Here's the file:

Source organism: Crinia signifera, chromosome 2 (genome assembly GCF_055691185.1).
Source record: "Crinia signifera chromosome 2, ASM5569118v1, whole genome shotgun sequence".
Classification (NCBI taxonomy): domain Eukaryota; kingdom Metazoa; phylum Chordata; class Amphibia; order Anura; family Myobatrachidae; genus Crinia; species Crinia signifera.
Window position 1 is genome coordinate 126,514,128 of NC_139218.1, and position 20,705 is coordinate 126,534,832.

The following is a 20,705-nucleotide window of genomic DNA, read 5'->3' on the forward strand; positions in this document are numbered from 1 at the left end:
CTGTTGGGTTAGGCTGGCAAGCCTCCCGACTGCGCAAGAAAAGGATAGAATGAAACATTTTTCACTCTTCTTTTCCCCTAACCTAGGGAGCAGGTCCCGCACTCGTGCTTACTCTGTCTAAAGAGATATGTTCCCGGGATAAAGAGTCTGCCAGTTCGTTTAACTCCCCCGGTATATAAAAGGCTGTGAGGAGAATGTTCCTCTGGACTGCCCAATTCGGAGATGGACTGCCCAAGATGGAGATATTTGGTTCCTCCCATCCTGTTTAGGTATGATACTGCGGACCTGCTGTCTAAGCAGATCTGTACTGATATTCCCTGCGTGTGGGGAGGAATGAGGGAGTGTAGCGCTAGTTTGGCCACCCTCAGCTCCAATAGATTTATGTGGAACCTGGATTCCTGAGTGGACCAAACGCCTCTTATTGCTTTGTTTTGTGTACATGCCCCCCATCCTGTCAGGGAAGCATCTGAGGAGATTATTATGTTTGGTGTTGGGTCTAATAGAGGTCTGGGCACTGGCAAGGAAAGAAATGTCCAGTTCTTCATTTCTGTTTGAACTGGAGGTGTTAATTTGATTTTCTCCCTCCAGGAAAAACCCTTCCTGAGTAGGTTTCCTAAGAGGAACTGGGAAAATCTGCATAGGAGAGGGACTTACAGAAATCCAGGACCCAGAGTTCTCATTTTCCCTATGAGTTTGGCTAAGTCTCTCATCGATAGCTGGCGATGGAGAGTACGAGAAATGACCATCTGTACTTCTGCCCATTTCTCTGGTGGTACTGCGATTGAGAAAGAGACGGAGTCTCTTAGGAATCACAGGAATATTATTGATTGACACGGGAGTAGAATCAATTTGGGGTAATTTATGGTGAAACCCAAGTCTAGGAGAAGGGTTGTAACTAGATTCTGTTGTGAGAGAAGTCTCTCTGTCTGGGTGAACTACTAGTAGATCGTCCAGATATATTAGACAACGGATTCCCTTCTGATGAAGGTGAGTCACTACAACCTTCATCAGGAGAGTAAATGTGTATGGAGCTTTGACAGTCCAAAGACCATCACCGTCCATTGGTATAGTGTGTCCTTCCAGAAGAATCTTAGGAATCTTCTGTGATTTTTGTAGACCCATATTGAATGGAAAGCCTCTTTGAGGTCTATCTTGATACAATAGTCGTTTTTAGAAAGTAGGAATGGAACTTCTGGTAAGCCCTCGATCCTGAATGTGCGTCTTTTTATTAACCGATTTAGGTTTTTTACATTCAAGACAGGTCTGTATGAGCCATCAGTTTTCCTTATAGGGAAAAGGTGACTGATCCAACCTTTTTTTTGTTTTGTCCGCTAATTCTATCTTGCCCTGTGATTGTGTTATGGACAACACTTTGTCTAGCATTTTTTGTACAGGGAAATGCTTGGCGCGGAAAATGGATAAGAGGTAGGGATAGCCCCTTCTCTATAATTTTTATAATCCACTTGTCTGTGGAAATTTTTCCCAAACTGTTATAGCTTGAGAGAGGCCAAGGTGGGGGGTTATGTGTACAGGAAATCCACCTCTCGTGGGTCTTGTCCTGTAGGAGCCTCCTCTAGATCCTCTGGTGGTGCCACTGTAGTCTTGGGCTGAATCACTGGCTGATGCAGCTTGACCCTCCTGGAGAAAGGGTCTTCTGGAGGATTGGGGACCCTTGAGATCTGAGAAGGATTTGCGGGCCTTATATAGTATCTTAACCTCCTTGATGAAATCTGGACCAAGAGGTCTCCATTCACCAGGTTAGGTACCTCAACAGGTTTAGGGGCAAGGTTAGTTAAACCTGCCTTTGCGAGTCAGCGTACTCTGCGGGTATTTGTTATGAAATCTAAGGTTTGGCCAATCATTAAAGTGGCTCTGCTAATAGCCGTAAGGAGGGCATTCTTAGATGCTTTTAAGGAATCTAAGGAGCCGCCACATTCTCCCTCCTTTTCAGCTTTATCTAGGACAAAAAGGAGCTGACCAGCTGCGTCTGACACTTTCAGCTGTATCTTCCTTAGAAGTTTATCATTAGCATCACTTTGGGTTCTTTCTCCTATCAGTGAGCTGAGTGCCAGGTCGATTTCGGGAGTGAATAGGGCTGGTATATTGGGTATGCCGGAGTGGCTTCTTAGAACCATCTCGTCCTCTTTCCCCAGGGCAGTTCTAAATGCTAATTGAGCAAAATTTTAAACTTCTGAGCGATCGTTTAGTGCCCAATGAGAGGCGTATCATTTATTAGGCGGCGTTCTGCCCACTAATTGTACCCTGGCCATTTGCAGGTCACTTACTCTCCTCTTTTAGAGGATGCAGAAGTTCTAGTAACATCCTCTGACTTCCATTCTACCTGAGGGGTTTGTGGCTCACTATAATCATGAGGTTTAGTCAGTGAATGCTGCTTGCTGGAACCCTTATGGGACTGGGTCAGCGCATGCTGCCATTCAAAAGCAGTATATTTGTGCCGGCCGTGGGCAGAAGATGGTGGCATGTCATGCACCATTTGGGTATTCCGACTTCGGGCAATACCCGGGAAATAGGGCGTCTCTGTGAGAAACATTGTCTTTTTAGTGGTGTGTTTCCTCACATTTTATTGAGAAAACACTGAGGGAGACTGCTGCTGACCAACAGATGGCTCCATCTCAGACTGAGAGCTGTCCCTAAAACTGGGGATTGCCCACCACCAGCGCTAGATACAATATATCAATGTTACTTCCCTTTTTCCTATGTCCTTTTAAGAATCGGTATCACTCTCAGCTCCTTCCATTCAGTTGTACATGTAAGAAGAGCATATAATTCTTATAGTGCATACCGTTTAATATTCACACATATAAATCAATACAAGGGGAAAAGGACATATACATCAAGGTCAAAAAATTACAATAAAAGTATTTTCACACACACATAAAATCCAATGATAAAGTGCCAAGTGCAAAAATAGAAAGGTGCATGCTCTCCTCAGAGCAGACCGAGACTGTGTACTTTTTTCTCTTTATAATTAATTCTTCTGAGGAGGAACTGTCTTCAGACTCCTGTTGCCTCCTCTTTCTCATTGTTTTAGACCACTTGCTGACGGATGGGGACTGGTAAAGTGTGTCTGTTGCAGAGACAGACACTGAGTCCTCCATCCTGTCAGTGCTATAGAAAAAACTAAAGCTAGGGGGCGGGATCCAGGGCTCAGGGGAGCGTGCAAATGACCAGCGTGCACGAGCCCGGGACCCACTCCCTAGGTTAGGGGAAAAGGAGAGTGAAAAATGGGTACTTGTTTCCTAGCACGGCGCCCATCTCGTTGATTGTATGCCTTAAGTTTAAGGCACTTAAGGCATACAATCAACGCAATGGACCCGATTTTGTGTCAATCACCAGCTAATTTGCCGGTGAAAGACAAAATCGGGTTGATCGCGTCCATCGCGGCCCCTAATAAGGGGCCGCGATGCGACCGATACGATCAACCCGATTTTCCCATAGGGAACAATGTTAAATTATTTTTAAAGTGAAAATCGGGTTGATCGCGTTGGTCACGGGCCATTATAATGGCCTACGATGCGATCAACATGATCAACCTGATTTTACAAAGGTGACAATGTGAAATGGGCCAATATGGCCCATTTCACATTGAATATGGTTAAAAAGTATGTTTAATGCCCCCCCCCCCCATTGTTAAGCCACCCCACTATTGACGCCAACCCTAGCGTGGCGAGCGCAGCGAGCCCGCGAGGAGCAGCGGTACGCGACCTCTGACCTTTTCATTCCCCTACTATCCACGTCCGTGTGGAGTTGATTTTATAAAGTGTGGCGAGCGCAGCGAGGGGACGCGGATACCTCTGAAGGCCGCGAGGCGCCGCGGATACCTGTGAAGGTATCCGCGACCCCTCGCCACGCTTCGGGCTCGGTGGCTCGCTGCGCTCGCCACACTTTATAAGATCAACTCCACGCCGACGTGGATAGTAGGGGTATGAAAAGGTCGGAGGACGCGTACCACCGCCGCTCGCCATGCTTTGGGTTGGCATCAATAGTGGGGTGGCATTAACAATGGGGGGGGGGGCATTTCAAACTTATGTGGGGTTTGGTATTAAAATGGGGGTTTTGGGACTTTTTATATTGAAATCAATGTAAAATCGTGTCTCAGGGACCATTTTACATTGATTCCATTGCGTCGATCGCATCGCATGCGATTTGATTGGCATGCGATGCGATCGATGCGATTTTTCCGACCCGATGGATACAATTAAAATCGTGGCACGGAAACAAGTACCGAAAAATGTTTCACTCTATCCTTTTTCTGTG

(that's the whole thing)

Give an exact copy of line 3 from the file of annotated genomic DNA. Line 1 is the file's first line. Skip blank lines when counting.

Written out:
Classification (NCBI taxonomy): domain Eukaryota; kingdom Metazoa; phylum Chordata; class Amphibia; order Anura; family Myobatrachidae; genus Crinia; species Crinia signifera.